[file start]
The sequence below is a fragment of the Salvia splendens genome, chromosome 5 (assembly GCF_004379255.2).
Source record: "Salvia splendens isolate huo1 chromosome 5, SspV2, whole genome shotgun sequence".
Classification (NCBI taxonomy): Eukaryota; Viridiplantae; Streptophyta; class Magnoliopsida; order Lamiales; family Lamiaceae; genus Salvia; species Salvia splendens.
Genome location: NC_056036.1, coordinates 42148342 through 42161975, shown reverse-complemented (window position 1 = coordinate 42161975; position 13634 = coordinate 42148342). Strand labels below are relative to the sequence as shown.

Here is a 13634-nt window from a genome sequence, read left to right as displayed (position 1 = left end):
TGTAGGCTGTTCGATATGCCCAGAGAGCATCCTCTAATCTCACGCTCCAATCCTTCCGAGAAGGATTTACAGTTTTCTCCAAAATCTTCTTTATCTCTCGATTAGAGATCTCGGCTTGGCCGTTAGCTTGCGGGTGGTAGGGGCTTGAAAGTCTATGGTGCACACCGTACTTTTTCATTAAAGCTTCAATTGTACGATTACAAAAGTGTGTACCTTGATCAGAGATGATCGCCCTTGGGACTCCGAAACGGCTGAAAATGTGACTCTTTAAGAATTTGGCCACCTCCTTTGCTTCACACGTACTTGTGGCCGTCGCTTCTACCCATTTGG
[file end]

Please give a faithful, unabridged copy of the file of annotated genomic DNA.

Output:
The sequence below is a fragment of the Salvia splendens genome, chromosome 5 (assembly GCF_004379255.2).
Source record: "Salvia splendens isolate huo1 chromosome 5, SspV2, whole genome shotgun sequence".
Classification (NCBI taxonomy): Eukaryota; Viridiplantae; Streptophyta; class Magnoliopsida; order Lamiales; family Lamiaceae; genus Salvia; species Salvia splendens.
Genome location: NC_056036.1, coordinates 42148342 through 42161975, shown reverse-complemented (window position 1 = coordinate 42161975; position 13634 = coordinate 42148342). Strand labels below are relative to the sequence as shown.

Here is a 13634-nt window from a genome sequence, read left to right as displayed (position 1 = left end):
TGTAGGCTGTTCGATATGCCCAGAGAGCATCCTCTAATCTCACGCTCCAATCCTTCCGAGAAGGATTTACAGTTTTCTCCAAAATCTTCTTTATCTCTCGATTAGAGATCTCGGCTTGGCCGTTAGCTTGCGGGTGGTAGGGGCTTGAAAGTCTATGGTGCACACCGTACTTTTTCATTAAAGCTTCAATTGTACGATTACAAAAGTGTGTACCTTGATCAGAGATGATCGCCCTTGGGACTCCGAAACGGCTGAAAATGTGACTCTTTAAGAATTTGGCCACCTCCTTTGCTTCACACGTACTTGTGGCCGTCGCTTCTACCCATTTGG